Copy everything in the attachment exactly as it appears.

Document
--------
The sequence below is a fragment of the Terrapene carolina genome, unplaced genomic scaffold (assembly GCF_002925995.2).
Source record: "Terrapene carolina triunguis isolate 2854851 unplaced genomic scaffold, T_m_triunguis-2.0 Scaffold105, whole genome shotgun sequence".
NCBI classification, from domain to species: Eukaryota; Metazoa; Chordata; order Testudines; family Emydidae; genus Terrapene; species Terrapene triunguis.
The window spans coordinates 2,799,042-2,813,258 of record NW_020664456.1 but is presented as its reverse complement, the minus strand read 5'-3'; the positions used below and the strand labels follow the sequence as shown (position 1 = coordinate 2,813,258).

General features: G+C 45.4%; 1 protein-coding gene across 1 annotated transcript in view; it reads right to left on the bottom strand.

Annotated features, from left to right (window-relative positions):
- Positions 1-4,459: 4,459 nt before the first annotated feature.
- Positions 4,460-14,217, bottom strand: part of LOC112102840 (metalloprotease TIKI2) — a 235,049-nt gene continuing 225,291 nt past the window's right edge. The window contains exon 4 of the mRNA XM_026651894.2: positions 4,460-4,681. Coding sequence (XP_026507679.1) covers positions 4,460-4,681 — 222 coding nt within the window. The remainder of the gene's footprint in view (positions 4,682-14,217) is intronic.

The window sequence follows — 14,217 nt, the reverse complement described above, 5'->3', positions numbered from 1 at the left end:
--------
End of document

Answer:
The sequence below is a fragment of the Terrapene carolina genome, unplaced genomic scaffold (assembly GCF_002925995.2).
Source record: "Terrapene carolina triunguis isolate 2854851 unplaced genomic scaffold, T_m_triunguis-2.0 Scaffold105, whole genome shotgun sequence".
NCBI classification, from domain to species: Eukaryota; Metazoa; Chordata; order Testudines; family Emydidae; genus Terrapene; species Terrapene triunguis.
The window spans coordinates 2,799,042-2,813,258 of record NW_020664456.1 but is presented as its reverse complement, the minus strand read 5'-3'; the positions used below and the strand labels follow the sequence as shown (position 1 = coordinate 2,813,258).

General features: G+C 45.4%; 1 protein-coding gene across 1 annotated transcript in view; it reads right to left on the bottom strand.

Annotated features, from left to right (window-relative positions):
- Positions 1-4,459: 4,459 nt before the first annotated feature.
- Positions 4,460-14,217, bottom strand: part of LOC112102840 (metalloprotease TIKI2) — a 235,049-nt gene continuing 225,291 nt past the window's right edge. The window contains exon 4 of the mRNA XM_026651894.2: positions 4,460-4,681. Coding sequence (XP_026507679.1) covers positions 4,460-4,681 — 222 coding nt within the window. The remainder of the gene's footprint in view (positions 4,682-14,217) is intronic.

The window sequence follows — 14,217 nt, the reverse complement described above, 5'->3', positions numbered from 1 at the left end: